It was in the decades following the American Revolution, that saw the purchase of land in western New York and settlement beginning to take place.
In 1803 Major John Hoops, a Revolutionary War veteran, purchased about 20 thousand acres of land from the Holland Land Co. He had been influenced to make this purchase because his nephew Adam Hoops, Jr. had been employed as a surveyor for this same company.
Major Hoops, we can speculate, presumed that the land would serve as an important part of the westward movement because of the Allegany River, and the need for transportation from the eastern states westward to the Western Reserve and beyond. Major Hoops named his land, Olean, coming from the two words, Oil Springs and (?).
Within five years a settlement had been established. By 1808 the county of Cattaraugus was formed and the land originally purchased by Major Hoops, the area called Olean was now breaking up into smaller towns and villages.
1812 saw the formation of Ischua, Perry in 1814, Little Valley, Great Valley and Perrysburg in 1818. And so on until 1890 the last division was made, with a total of 32 towns and villages in the county.
The Cattaraugus County Poor-House in Machias, New York is the last surviving building from a complex of four that from the mid-1800's was a residence, asylum and working farm to serve the County's poor and insane. In 1860, County Supervisors commissioned the Machias Stone House to be built to serve as the centerpiece on a self sufficient farm that cared for the poor and mentally insane of the County. The Stone House, as it is referred to today, is situated on New York State Route 16, in the village of Machias, NY. It is located on property owned by the County, where a nursing facility has been located since the first half of the 19th century.
Mr. John Napier, resident of the town of Machias, NY and a well known local stone cutter was hired in 1868 to build the County's new building. Prior to this project Mr. Napier had gained skill working on such national projects as the dam across the Merrimac River in Lawrence, Massachusetts, the aqueduct across the Genesee River at Portageville, the bridge spanning the Mississippi River at St. Paul, Minnesota, and the Old State Capital building at Springfield, Ill.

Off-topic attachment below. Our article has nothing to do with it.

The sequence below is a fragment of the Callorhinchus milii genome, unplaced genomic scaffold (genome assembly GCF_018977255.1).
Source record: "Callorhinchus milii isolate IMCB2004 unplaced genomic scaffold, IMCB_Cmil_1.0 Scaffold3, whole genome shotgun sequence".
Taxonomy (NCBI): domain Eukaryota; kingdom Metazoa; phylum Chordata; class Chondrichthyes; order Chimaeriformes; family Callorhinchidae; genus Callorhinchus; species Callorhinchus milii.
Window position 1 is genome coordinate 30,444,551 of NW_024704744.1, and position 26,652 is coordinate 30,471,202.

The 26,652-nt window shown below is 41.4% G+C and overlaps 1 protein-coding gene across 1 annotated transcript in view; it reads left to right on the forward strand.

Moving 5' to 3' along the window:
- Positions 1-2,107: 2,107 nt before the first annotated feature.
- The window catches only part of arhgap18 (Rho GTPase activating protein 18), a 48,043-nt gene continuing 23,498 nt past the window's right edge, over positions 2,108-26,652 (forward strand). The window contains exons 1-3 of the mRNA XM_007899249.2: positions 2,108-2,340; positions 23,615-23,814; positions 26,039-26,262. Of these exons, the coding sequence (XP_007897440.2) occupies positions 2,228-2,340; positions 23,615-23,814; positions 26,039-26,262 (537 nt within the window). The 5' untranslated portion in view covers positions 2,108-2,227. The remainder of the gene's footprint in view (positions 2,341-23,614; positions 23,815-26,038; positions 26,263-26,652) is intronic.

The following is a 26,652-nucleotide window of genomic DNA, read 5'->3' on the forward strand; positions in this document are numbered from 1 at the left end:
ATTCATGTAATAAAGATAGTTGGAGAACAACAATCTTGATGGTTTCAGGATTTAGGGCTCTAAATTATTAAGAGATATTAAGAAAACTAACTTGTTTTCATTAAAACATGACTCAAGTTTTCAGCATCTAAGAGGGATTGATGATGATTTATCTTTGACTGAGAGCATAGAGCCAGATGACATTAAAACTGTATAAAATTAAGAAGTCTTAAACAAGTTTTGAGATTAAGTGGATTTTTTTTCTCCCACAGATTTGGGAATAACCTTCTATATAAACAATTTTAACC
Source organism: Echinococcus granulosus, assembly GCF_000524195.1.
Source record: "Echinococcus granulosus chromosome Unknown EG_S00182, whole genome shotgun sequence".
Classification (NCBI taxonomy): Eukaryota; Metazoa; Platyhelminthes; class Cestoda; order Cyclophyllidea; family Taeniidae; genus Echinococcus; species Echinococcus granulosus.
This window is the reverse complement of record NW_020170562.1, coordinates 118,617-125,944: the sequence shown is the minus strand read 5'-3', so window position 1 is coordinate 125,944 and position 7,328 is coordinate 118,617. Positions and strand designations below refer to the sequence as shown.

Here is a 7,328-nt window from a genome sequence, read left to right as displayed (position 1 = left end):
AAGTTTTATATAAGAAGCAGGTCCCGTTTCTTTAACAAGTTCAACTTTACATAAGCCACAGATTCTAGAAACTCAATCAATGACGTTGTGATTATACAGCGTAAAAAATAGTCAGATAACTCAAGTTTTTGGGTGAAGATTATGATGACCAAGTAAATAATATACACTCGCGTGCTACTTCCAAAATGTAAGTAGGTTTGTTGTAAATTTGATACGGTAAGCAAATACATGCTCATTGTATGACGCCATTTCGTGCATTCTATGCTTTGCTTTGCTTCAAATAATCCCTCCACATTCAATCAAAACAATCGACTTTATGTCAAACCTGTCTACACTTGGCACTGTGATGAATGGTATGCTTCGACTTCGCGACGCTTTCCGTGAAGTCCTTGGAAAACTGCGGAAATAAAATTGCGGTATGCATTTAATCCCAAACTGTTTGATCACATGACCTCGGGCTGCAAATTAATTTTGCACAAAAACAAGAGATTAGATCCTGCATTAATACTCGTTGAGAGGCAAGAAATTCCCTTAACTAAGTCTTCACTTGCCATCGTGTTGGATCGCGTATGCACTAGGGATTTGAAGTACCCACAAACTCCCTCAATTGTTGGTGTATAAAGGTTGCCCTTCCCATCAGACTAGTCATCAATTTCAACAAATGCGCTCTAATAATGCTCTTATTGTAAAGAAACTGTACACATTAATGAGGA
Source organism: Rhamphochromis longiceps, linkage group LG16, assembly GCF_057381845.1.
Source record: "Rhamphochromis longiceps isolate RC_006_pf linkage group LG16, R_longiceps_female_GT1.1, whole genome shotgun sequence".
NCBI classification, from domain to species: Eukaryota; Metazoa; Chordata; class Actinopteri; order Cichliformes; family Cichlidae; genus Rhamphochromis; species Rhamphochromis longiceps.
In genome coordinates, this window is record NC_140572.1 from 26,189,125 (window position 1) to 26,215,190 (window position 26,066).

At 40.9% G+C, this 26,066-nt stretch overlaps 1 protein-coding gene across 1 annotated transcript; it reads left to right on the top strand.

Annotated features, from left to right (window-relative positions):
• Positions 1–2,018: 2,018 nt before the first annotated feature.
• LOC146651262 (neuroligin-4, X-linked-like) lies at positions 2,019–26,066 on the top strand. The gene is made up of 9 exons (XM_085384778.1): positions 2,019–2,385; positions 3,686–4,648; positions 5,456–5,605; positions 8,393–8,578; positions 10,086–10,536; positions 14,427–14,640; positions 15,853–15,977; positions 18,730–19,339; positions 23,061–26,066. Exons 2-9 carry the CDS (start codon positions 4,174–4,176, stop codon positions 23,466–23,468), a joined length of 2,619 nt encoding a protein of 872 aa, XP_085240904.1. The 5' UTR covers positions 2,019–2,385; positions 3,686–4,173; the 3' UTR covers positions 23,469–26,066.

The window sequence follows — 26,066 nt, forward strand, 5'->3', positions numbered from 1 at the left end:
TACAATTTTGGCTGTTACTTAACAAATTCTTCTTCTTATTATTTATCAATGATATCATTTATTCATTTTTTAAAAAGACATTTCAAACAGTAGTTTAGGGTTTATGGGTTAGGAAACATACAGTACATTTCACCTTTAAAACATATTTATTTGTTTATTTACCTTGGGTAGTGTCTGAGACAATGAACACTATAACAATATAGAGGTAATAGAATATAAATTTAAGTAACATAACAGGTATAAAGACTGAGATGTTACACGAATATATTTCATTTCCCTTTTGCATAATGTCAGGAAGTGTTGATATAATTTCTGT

These projects brought fame and fortune to the Machias resident, who in 1868 turned his skill to building a home for the poor in Machias, NY. The stone for the building was cut from the family's quarry and carved to build a structure that originally stood four floors high with a pitched roof holding a cupola. The top floor, that was comprised of the pitched roof and cupola was removed in the 1950's because of roof problems. It was at this time that the building was discontinued in its use as a nursing facility and began to be used for a clinic and administration offices.
Mr. Napier during his career built other structures in the County namely, Ten Broeck Academy in Franklinville, and the Samuel Butler home in Machias. Both of these structures have now been demolished, leaving only the Machias Stone House to stand as a monument to the work of one man who for more than forty years was actively engaged in the design and superintending the construction of public works, many of which will remain a testament to his mechanical skill. The Harlem High Bridge, Harlem, NY and the Springfield Ill. Capitol building are such examples.
In the realm of Cattaraugus County historic structures the Machias Stone House stands alone, not only as the last remnant of the work of John Napier, but as one of the oldest standing structures in our County. Historically significant to Cattaraugus County history the Machias Stone House represents the talent and craft of John Napier, who became world famous for larger works, but brought his talents home to build a structure to serve the poor and less fortunate. The Machias Stone House remains substantially intact and represents an important aspect of the history of social welfare in Cattaraugus County and New York State.